B-138854 Apri 1, 1959

B-138854: Apr 1, 1959

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Who is not a citizen of the United States. The submission of a voucher will be waived in this instance. You say that this employee who was born in Germany. No part of any appropriation contained in this or any other Act shall be used to pay the compensation of any officer or employee of the Government of the United States (including any agency the majority of the stock of which is owned by the Government of the United States) whose post of duty is in continental United States unless such person (1) is a citizen of the United States. (2) is a person in the service of the United States on the date of enactment of this Act who. (3) is a person who owes allegiance to the United States. Or (4) is an alien from the Baltic countries lawfully admitted to the United States for permanent residence: Provided.

B-138854 Apri 1, 1959

Mr. Richard V. Woolridge Authorized Certifying Officer Department of Health, Education and Welfare P.O. Box 960 Anchorage, Alaska

Dear Mr. Woolridge:

Your letter of February 25, 1959, requests our decision as to the availability of appropriations of the Department of Health, Education, and Welfare to pay the salary of an employee in the State of Alaska, who is not a citizen of the United States.

Section 3 of the act of December 29, 1941, 31 U.S.C. 82(d), gives certifying officers the right to "apply for and obtain a decision by the Comptroller General on any question of law involved in a payment on any vouchers presented to them for certification." A request for a decision under authority of that section must be accompanied by the voucher presented to the certifying officer for certification. 21 Comp. Gen. 1128. No voucher accompanied your submission but considering the urgency of the matter regarding the certification of the employee's compensation payments, the submission of a voucher will be waived in this instance.

You say that this employee who was born in Germany, has resided in Alaska since 1910, and that although the employee never became a citizen of the United States, he filed a declaration of intention to become a United States citizen in 1925. You also say that the employee has been employed by your Department in Alaska since 1949.

Your doubt in the matter arises from the provisions of section 202 of the General Government Matters Appropriation Act, 1958, 72 Stat. 224, and Department Circular No. 989 of the U.S. Civil Service Commission regarding the employment status of noncitizens holding Federal positions in Alaska upon its admission to statehood.

Section 202 of the referred-to act provides in part, as follows:

"Unless otherwise specified and during the current fiscal year, no part of any appropriation contained in this or any other Act shall be used to pay the compensation of any officer or employee of the Government of the United States (including any agency the majority of the stock of which is owned by the Government of the United States) whose post of duty is in continental United States unless such person (1) is a citizen of the United States, (2) is a person in the service of the United States on the date of enactment of this Act who, being eligible for citizenship, had filed a declaration of intention to become a citizen of the United States prior to such date, (3) is a person who owes allegiance to the United States, or (4) is an alien from the Baltic countries lawfully admitted to the United States for permanent residence: Provided, That for the purpose of this section, an affidavit signed by any such person shall be considered prima facie evidence that the requirements of this section with respect to his status have been complied with: * * *."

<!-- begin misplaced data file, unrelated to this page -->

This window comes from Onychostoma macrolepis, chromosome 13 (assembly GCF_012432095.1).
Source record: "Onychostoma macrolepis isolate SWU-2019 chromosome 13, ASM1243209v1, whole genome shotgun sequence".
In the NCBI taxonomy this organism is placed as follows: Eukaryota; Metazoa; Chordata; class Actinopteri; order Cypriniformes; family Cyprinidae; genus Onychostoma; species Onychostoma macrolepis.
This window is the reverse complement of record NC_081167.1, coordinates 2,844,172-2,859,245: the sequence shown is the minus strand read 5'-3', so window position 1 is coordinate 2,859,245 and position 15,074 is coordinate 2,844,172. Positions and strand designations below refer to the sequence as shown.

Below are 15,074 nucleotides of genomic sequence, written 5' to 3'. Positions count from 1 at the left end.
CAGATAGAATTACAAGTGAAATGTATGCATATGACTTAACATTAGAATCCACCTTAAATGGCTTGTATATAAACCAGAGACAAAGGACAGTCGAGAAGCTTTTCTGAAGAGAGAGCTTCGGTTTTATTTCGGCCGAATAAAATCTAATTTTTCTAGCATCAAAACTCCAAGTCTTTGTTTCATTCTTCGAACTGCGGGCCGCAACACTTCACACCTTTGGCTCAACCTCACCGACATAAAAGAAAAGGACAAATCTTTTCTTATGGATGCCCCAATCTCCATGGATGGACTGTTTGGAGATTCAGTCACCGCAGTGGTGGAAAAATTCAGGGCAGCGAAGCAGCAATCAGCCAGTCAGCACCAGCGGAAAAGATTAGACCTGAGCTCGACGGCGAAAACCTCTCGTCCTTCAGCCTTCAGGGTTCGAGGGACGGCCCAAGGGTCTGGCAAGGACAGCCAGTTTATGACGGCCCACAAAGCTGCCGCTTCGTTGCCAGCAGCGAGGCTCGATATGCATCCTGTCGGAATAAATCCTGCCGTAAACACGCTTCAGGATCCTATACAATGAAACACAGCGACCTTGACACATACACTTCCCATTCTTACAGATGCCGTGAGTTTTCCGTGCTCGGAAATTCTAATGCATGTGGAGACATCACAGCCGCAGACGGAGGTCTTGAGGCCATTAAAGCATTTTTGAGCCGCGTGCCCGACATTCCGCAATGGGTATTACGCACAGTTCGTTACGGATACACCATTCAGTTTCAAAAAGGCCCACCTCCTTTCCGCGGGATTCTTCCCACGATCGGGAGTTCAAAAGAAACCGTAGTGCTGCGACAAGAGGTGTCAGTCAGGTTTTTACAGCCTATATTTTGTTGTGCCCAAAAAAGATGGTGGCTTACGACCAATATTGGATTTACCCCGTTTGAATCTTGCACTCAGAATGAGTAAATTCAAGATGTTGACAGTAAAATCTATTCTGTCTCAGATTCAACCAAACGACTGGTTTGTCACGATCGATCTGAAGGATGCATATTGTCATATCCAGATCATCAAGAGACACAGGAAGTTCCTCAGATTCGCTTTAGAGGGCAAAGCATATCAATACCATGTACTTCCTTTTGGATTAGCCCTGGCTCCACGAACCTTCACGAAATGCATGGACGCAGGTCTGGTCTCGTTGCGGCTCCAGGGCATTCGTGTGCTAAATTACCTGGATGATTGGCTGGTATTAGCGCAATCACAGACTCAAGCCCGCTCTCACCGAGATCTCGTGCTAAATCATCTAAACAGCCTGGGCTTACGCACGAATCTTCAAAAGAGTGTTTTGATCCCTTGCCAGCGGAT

There is no provision under section 202 of the act which would prohibit the payment of compensation to a noncitizen, employed either in the continental United States or the State of Alaska who, being eligible for citizenship, was in the Government service on June25, 1958, the date of enactment of the act, and who had filed a declaration of intention to become a citizen of the United States prior to that date.

However, our Office has been informally advised by the Immigration and Naturalization Service that under the Immigration laws effective in 1925 when this employee first filed a declaration of intention, the original declaration became void if in event no further action was taken within seven years. We understand that such declarations are not required under the present Immigration laws, the only requirement being that a petition for citizenship be filed when the alien becomes eligible therefor. Thus, we are unable to conclude that adeclaration of intention in 1925, more than thirty years ago, is not now a nullity within the purview of Public Law 85-468. We further were informed that the Immigration and Naturalization Service can advise you of the employee's citizenship status if his name and other particulars are furnished it.

In the circumstances we are unable to render an authoritative decision on your question. However, if the employee should promptly file a petition for citizenship we would interpose no objection to the continuation of payment of his compensation.

Very truly yours,

FRANK H. WEITZEL Acting Comptroller General of the United States